Oh, by the way, this is as good a time as any to tell you something: in conditional sentences, no matter whether they are zero, first or second, the two clauses that make up the sentence are perfectly interchangeable.

Conditional Sentences in English: Revision

Bearing this in mind, let’s do some revision.

Zero conditional (If: present / Outcome: present)

If you heat ice, it melts.


Ice melts if you heat it.

First conditional (If: present / Outcome: future)

If you travel hard, you will become a great sportsman.


You will become a great sportsman if you train hard.

Second conditional (If: past / Outcome: conditional with would)

If I won the lottery, I would buy a huge house.


I would buy a huge house if I won the lottery.

See? In conditions sentences, you can reverse clauses, but it’s very important that you remember what tenses you need to use for both the ‘if’ part, and the outcome clause.

Okay, now that we got that out of the way, let’s move on. We are almost there now!

Third conditionals

Of course, no list of conditional phrases without sentences that will allow you to talk how things could have been different in the past.

Well, the third type of conditional sentence is the first in this blog to involve the past, the one we use to wonder how things could have been different in the past under different conditions, or we’d taken different decisions.

Let’s see a couple of examples.

If I had known what a “yield sign” was, I wouldn’t have crashed my car

If it hadn’t been raining, I would have taken the bus.

Conditional sentences 3 - Illustrative picture

As you can see, in these conditional sentences, the condition is expressed in the past perfect (had known, had been raining, had asked) and the outcome is expressed in the past conditional (wouldn’t have crashed, would have taken, would’ve told).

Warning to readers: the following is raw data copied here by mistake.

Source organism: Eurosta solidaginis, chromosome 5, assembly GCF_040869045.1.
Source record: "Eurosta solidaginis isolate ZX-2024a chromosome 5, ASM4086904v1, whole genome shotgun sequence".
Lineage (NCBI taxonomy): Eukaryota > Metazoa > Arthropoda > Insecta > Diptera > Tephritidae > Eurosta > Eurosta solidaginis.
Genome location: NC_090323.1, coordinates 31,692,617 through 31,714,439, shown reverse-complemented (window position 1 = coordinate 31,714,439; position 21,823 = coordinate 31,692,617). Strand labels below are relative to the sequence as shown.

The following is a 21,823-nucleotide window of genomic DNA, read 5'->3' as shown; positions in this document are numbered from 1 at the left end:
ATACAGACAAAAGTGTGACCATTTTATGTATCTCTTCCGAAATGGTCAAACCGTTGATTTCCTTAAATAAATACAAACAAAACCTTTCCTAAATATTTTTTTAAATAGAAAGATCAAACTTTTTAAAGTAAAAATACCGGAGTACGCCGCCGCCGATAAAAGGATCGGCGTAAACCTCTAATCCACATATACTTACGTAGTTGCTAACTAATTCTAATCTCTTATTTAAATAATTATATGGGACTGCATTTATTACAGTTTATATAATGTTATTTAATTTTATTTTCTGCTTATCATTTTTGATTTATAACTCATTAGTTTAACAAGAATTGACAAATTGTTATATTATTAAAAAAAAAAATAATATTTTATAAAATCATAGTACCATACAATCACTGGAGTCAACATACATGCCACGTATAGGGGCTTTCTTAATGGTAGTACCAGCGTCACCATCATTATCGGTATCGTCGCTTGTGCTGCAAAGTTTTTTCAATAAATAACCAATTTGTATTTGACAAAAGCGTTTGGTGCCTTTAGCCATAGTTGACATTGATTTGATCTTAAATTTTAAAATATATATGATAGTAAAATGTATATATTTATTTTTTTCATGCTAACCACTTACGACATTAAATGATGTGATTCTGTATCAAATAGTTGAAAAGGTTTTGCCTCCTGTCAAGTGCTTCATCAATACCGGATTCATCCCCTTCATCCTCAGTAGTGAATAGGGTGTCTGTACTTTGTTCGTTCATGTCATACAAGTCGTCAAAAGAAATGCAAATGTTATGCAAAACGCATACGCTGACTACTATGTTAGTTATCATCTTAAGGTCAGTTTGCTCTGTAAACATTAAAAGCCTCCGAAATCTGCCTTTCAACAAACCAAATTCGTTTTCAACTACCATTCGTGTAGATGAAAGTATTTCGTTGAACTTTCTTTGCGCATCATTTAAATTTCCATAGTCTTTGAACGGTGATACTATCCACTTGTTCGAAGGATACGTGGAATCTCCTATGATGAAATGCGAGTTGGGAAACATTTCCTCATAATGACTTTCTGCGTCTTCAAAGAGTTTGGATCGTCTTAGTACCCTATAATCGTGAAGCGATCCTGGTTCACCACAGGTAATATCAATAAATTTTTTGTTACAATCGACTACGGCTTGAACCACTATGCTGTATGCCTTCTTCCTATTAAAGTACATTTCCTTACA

And, as with the rest of the conditional types, the clauses in third conditional sentences can be reversed. Here are the reversed versions:

I wouldn’t have crashed my car if I had known what a “yield sign” was!

I would have taken the bus if it hadn’t been raining.

So, what is the best version? The one that starts with the ‘if clause’, or the one that starts with the outcome? In the end, it really depends on what part of the sentence you want to emphasize. No matter what order you opt for, remember to keep the right grammatical form for both parts and you will be all right!

Learn how to use conditional sentences with a native teacher!

So, there you have it: the 4 types of conditional sentences, their usage, and their corresponding grammar forms.

With conditional sentences, you’ll be able to talk about scientific or logical facts, potential, imaginary or hypothetical situations, and even your deepest regrets!

Now go out there and start using them!

Would you like to take a customized English course to learn more about conditional sentences and how to use them in genuine conversations to express your feelings?

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At Language Trainers, we offer personalized English lessons with experienced native teachers that will help you master this complex grammar structure. Most importantly, our experienced instructors will help you move beyond conditional sentences and gain fluency so you can become a more confident speaker.